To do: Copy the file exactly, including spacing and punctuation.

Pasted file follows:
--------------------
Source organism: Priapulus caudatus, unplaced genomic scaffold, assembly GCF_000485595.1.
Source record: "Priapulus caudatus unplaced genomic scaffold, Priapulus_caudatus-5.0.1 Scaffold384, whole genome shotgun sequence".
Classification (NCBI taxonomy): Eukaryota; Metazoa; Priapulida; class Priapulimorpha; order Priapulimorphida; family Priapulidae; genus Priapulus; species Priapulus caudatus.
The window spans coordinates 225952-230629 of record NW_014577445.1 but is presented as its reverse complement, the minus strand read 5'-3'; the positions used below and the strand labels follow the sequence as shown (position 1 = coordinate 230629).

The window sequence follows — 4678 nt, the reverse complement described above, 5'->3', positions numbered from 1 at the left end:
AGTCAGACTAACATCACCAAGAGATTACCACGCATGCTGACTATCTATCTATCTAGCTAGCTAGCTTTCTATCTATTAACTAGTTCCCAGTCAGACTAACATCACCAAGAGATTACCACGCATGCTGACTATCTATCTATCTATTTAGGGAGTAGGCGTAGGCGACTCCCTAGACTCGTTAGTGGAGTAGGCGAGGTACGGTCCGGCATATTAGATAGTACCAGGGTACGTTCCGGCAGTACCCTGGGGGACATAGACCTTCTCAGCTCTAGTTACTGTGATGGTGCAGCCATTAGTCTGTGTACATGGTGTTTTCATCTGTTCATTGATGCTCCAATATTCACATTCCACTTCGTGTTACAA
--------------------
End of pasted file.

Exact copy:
Source organism: Priapulus caudatus, unplaced genomic scaffold, assembly GCF_000485595.1.
Source record: "Priapulus caudatus unplaced genomic scaffold, Priapulus_caudatus-5.0.1 Scaffold384, whole genome shotgun sequence".
Classification (NCBI taxonomy): Eukaryota; Metazoa; Priapulida; class Priapulimorpha; order Priapulimorphida; family Priapulidae; genus Priapulus; species Priapulus caudatus.
The window spans coordinates 225952-230629 of record NW_014577445.1 but is presented as its reverse complement, the minus strand read 5'-3'; the positions used below and the strand labels follow the sequence as shown (position 1 = coordinate 230629).

The window sequence follows — 4678 nt, the reverse complement described above, 5'->3', positions numbered from 1 at the left end:
AGTCAGACTAACATCACCAAGAGATTACCACGCATGCTGACTATCTATCTATCTAGCTAGCTAGCTTTCTATCTATTAACTAGTTCCCAGTCAGACTAACATCACCAAGAGATTACCACGCATGCTGACTATCTATCTATCTATTTAGGGAGTAGGCGTAGGCGACTCCCTAGACTCGTTAGTGGAGTAGGCGAGGTACGGTCCGGCATATTAGATAGTACCAGGGTACGTTCCGGCAGTACCCTGGGGGACATAGACCTTCTCAGCTCTAGTTACTGTGATGGTGCAGCCATTAGTCTGTGTACATGGTGTTTTCATCTGTTCATTGATGCTCCAATATTCACATTCCACTTCGTGTTACAA